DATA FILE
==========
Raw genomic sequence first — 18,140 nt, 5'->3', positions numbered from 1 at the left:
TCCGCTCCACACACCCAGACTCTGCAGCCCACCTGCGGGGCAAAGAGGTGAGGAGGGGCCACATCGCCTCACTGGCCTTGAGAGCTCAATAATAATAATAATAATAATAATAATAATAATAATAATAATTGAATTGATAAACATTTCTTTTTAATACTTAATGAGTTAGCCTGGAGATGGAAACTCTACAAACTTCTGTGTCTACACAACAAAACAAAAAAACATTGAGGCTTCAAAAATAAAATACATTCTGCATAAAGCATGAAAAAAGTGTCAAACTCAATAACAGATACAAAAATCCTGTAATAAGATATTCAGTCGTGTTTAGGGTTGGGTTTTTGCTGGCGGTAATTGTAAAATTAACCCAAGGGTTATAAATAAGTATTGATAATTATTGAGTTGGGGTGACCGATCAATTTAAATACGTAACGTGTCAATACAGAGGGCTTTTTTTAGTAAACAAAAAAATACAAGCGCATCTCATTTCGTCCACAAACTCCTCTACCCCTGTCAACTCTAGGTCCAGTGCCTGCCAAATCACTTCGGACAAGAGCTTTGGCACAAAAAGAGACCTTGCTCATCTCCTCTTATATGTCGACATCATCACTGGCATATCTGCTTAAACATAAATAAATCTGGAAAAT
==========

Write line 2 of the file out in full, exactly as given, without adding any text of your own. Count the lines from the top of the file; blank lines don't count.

TCCGCTCCACACACCCAGACTCTGCAGCCCACCTGCGGGGCAAAGAGGTGAGGAGGGGCCACATCGCCTCACTGGCCTTGAGAGCTCAATAATAATAATAATAATAATAATAATAATAATAATAATAATTGAATTGATAAACATTTCTTTTTAATACTTAATGAGTTAGCCTGGAGATGGAAACTCTACAAACTTCTGTGTCTACACAACAAAACAAAAAAACATTGAGGCTTCAAAAATAAAATACATTCTGCATAAAGCATGAAAAAAGTGTCAAACTCAATAACAGATACAAAAATCCTGTAATAAGATATTCAGTCGTGTTTAGGGTTGGGTTTTTGCTGGCGGTAATTGTAAAATTAACCCAAGGGTTATAAATAAGTATTGATAATTATTGAGTTGGGGTGACCGATCAATTTAAATACGTAACGTGTCAATACAGAGGGCTTTTTTTAGTAAACAAAAAAATACAAGCGCATCTCATTTCGTCCACAAACTCCTCTACCCCTGTCAACTCTAGGTCCAGTGCCTGCCAAATCACTTCGGACAAGAGCTTTGGCACAAAAAGAGACCTTGCTCATCTCCTCTTATATGTCGACATCATCACTGGCATATCTGCTTAAACATAAATAAATCTGGAAAAT